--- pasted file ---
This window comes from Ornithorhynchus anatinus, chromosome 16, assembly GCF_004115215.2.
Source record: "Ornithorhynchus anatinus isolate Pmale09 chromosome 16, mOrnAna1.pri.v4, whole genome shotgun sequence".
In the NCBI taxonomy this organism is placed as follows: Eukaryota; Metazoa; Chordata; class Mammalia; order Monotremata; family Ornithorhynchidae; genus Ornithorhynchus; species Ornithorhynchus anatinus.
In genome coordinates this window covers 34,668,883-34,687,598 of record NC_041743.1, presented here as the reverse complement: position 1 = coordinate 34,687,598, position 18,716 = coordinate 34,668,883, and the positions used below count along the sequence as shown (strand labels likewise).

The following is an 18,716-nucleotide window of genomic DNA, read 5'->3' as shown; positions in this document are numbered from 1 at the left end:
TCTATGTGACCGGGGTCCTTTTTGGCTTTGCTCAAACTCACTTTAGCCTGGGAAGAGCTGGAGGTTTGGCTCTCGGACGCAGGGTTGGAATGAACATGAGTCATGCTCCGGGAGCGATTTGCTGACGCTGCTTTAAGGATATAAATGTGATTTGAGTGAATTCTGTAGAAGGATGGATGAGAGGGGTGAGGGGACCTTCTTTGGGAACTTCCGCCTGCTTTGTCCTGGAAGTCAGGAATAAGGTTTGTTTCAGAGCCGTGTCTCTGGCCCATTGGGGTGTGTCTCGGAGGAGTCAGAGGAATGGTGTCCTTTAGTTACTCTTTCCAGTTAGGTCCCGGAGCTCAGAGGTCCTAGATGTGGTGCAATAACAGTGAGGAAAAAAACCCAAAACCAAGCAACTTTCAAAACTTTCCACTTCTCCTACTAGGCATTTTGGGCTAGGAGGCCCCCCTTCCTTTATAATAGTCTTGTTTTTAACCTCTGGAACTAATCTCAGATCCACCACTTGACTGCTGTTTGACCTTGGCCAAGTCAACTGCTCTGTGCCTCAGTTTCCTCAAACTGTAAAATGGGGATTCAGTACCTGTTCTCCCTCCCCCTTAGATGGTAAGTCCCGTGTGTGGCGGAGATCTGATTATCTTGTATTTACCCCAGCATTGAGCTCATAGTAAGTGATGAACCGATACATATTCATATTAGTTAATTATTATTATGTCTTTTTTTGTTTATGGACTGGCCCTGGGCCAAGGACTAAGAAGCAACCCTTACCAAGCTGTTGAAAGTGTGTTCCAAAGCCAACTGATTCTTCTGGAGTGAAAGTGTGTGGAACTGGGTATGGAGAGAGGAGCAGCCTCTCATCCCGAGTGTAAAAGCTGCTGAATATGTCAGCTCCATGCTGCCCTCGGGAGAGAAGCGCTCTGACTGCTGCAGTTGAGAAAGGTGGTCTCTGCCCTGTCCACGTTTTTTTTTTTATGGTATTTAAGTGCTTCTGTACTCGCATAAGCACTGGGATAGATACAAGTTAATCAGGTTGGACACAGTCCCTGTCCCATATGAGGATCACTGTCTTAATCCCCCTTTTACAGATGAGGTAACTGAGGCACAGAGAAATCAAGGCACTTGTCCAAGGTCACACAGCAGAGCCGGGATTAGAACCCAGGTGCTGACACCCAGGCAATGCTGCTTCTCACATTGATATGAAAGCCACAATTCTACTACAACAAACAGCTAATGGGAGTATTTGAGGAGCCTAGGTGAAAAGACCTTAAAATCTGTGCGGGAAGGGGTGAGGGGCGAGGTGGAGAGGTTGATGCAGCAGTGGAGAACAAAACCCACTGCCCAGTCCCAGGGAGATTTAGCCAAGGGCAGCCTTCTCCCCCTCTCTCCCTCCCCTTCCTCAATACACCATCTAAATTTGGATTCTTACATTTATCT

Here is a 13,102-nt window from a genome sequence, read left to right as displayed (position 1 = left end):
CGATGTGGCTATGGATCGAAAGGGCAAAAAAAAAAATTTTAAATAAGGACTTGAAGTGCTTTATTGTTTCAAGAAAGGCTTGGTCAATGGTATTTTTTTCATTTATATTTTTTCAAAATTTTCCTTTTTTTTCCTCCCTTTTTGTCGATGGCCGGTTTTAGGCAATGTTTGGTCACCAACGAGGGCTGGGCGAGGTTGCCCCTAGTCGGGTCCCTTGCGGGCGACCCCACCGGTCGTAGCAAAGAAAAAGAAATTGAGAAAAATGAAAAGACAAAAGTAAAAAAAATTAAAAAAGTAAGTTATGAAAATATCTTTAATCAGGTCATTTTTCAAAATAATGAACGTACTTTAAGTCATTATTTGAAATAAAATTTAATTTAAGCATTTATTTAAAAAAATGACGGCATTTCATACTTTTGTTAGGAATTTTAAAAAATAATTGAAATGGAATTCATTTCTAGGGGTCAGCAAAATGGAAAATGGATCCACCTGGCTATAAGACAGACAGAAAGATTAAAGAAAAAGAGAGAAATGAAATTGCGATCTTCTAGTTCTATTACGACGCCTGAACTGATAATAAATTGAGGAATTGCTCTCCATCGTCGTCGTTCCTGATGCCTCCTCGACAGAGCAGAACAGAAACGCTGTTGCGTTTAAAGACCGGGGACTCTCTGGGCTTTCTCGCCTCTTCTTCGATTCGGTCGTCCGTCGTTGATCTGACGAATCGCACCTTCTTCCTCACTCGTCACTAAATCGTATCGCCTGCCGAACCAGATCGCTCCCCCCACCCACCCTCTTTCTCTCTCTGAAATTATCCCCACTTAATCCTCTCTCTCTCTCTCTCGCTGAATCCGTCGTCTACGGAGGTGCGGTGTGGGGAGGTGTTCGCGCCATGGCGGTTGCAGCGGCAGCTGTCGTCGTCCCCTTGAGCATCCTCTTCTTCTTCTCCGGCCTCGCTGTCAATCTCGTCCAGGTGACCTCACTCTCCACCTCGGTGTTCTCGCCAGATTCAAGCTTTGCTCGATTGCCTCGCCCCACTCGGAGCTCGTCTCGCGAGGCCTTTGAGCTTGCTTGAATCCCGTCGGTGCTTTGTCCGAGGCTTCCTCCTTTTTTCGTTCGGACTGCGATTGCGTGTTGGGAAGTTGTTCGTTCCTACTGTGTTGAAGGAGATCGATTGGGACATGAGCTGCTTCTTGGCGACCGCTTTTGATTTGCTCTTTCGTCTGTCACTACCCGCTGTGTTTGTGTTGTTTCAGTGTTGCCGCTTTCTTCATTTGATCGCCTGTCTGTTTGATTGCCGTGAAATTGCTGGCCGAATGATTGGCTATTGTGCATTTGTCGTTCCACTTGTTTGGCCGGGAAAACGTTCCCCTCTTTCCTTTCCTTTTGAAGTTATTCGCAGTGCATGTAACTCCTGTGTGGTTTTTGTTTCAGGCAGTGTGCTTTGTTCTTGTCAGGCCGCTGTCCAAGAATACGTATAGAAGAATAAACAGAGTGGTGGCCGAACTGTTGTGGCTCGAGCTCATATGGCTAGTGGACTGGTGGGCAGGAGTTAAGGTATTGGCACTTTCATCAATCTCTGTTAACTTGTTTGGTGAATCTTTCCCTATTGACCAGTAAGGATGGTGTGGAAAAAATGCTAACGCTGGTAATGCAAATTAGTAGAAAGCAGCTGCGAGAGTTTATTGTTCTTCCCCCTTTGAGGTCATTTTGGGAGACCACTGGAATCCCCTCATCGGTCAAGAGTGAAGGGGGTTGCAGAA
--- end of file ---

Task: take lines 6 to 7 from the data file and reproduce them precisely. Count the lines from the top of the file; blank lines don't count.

TCTATGTGACCGGGGTCCTTTTTGGCTTTGCTCAAACTCACTTTAGCCTGGGAAGAGCTGGAGGTTTGGCTCTCGGACGCAGGGTTGGAATGAACATGAGTCATGCTCCGGGAGCGATTTGCTGACGCTGCTTTAAGGATATAAATGTGATTTGAGTGAATTCTGTAGAAGGATGGATGAGAGGGGTGAGGGGACCTTCTTTGGGAACTTCCGCCTGCTTTGTCCTGGAAGTCAGGAATAAGGTTTGTTTCAGAGCCGTGTCTCTGGCCCATTGGGGTGTGTCTCGGAGGAGTCAGAGGAATGGTGTCCTTTAGTTACTCTTTCCAGTTAGGTCCCGGAGCTCAGAGGTCCTAGATGTGGTGCAATAACAGTGAGGAAAAAAACCCAAAACCAAGCAACTTTCAAAACTTTCCACTTCTCCTACTAGGCATTTTGGGCTAGGAGGCCCCCCTTCCTTTATAATAGTCTTGTTTTTAACCTCTGGAACTAATCTCAGATCCACCACTTGACTGCTGTTTGACCTTGGCCAAGTCAACTGCTCTGTGCCTCAGTTTCCTCAAACTGTAAAATGGGGATTCAGTACCTGTTCTCCCTCCCCCTTAGATGGTAAGTCCCGTGTGTGGCGGAGATCTGATTATCTTGTATTTACCCCAGCATTGAGCTCATAGTAAGTGATGAACCGATACATATTCATATTAGTTAATTATTATTATGTCTTTTTTTGTTTATGGACTGGCCCTGGGCCAAGGACTAAGAAGCAACCCTTACCAAGCTGTTGAAAGTGTGTTCCAAAGCCAACTGATTCTTCTGGAGTGAAAGTGTGTGGAACTGGGTATGGAGAGAGGAGCAGCCTCTCATCCCGAGTGTAAAAGCTGCTGAATATGTCAGCTCCATGCTGCCCTCGGGAGAGAAGCGCTCTGACTGCTGCAGTTGAGAAAGGTGGTCTCTGCCCTGTCCACGTTTTTTTTTTTATGGTATTTAAGTGCTTCTGTACTCGCATAAGCACTGGGATAGATACAAGTTAATCAGGTTGGACACAGTCCCTGTCCCATATGAGGATCACTGTCTTAATCCCCCTTTTACAGATGAGGTAACTGAGGCACAGAGAAATCAAGGCACTTGTCCAAGGTCACACAGCAGAGCCGGGATTAGAACCCAGGTGCTGACACCCAGGCAATGCTGCTTCTCACATTGATATGAAAGCCACAATTCTACTACAACAAACAGCTAATGGGAGTATTTGAGGAGCCTAGGTGAAAAGACCTTAAAATCTGTGCGGGAAGGGGTGAGGGGCGAGGTGGAGAGGTTGATGCAGCAGTGGAGAACAAAACCCACTGCCCAGTCCCAGGGAGATTTAGCCAAGGGCAGCCTTCTCCCCCTCTCTCCCTCCCCTTCCTCAATACACCATCTAAATTTGGATTCTTACATTTATCT

Here is a 13,102-nt window from a genome sequence, read left to right as displayed (position 1 = left end):